I lived in Dubai for four months, but I carried on writing for Harper's Bazaar when I got back to London. They actually offered me a job at the end of it! I was also managing their Instagram, and I really wanted to apply that skill set that I'd learned in social media over in London. So when I got back I was like, "Okay, let me go and see if I can do this in London and take on multiple clients," which I did.

How did you get involved with Heat?

Basically, I was working with the founder Joe [Wilkinson] on another company, and then shortly after, he started Heat. It was a small team then—like a team of three. So after he started it, he was like, "I want you to come work on Heat too." We had only ever met in person I think like once or twice and very briefly—we used to always just talk via email. [Joe Wilkinson and Mario Maher] then brought me on to do their launch campaign, manage their socials and their content as well as a bit of creative direction, so I was doing all of that. But obviously, in a startup, it's very "all hands on deck," so I was also helping source designers and pieces as well as packing items. It was a bit of everything, which was amazing! From then on, the company just grew.

That's definitely not a bad outcome! So the concept of Heat is sort of like these mystery drop boxes, right? 

We do one to two drops a month, and the customer doesn’t know what's going to be inside. However, we do kind of tease the brands that will be inside for that drop. We also have different boxes—we have a streetwear box, a contemporary box, a homeware box, and a super-brand box. We also have mono-branded boxes where it's just got one brand inside.


(Image credit: @heat)

Do you help source the designers and the product that goes into the mystery boxes? 

For sure! I help curate the designers that go inside with the rest of the buying team, picking out the best pieces and then putting pieces together, too, because we essentially want to give the customer an outfit or at least a bag and shoes. But yes, putting those pieces together is really fun. 

You're basically styling people?


What do you look for when scouting emerging designers and names for Heat?

We like to combine hot, sought-after brands and pieces while putting people onto new brands that they might not be familiar with. So I think for me that would be brands like Knwls, Heaven, and Diesel. Obviously, some people know these brands, but sometimes, there are certain customers or regions that don't.


(Image credit: @jo.rdan)

Clearly, you know what you're talking about when it comes to fashion—who are your top three designers, dead or alive?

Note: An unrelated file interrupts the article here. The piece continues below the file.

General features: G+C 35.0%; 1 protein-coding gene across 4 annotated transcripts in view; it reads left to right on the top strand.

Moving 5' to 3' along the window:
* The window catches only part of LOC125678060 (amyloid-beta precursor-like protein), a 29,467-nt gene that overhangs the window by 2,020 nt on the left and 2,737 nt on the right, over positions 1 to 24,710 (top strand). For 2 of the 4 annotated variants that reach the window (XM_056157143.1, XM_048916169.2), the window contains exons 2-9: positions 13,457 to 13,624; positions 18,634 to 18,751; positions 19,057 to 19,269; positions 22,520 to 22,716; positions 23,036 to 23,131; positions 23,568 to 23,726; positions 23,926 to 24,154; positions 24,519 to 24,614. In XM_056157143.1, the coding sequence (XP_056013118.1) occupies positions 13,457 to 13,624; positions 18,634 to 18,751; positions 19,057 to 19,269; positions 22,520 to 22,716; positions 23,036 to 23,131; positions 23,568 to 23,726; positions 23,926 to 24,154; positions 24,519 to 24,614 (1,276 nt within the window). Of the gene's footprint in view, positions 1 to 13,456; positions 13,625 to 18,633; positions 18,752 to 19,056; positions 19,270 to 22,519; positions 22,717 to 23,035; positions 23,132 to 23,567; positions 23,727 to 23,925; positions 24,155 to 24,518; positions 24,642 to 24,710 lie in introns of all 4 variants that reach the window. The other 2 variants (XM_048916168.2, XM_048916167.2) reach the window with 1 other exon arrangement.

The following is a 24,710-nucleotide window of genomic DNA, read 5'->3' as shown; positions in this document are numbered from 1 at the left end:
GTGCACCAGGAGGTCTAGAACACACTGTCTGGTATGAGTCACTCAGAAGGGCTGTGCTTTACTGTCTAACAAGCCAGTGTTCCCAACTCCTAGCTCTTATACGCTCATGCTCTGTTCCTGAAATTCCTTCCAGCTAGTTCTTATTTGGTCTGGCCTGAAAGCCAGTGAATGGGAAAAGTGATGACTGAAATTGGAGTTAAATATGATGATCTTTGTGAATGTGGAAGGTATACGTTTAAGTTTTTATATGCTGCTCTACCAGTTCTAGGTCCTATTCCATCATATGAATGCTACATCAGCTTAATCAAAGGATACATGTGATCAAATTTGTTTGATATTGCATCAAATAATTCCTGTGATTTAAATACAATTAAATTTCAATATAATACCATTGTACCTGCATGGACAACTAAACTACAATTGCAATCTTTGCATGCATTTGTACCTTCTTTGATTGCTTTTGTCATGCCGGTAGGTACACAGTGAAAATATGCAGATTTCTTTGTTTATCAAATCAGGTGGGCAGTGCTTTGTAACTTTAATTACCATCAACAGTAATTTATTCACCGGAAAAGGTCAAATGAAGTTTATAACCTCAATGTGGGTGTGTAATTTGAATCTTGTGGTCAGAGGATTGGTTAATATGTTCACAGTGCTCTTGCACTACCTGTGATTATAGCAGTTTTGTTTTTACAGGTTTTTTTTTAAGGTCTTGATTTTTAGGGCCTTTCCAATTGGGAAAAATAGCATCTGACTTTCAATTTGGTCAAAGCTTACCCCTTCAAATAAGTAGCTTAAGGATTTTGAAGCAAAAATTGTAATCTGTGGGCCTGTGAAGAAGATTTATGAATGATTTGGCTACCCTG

So the mother is Miuccia Prada, of course. I love Prada and always have. Then Glenn Martens and I really love what Daniel Roseberry is doing at Schiaparelli.

Yes! I personally endorse all three of those names. But definitely, Schiaparelli is having such a huge revival, and I'm so glad that people are appreciating it and its long-standing heritage.

It was crazy when Kim Kardashian wore Schiaparelli … two years ago, and everyone was like, "Oh my God, who is this emerging designer?" And I was like, "Oh my, I'm having a meltdown.'"

Crazy! So what are some names of emerging designers that you're currently into?

Okay, so I really love this designer that I'm wearing right now, Hugo Kreit. I actually have an addiction to his jewelry. He's amazing! I just love big costume jewelry in general. I'm also into Martine Rose and this brand called Vaillant Studio. Then there is this designer who makes these mega-fluffy boots and other just really cute shoes called Western Affair

Shop Costume Jewelry

You wear a ton of emerging labels, a lot of times before they hit the mainstream. How do you first discover these brands?

Sometimes, I even have this moment where I'm like, "Okay, I just wanna go and find new brands and small designers," so I'd like to go to Depop and have an hour-long rummage there. I'll just find cute niche brands or people making cute jewelry. But otherwise, it's Instagram. TikTok has put me onto a lot of good brands, too, I'll be honest. Sometimes, I just get in a TikTok hole, and I'll find some chick that has crazy style, and then I'm like scrolling through all her stuff and seeing what brands she likes.

You have a gift of taking pieces that don't look all that exciting—for instance, a super-preppy polo—and ultimately making them look cool and feel fun. How do you typically approach constructing an outfit once you get a piece? 

For me, it's over-accessorizing. I'll be like, "Let's add some bangs and add some earrings." I’ll ask, What lip are we doing? What eye are we doing? I think it's those two which tie it together—the accessories and the glam. So even if it is a plain dress, I'm gonna do a crazy hairstyle with it and some weird makeup—unless the outfit is screaming, which then maybe I won't go so crazy on the hair and makeup. But ultimately, I think it's about combining the hair, the glam with the look, and making it feel like part of an era.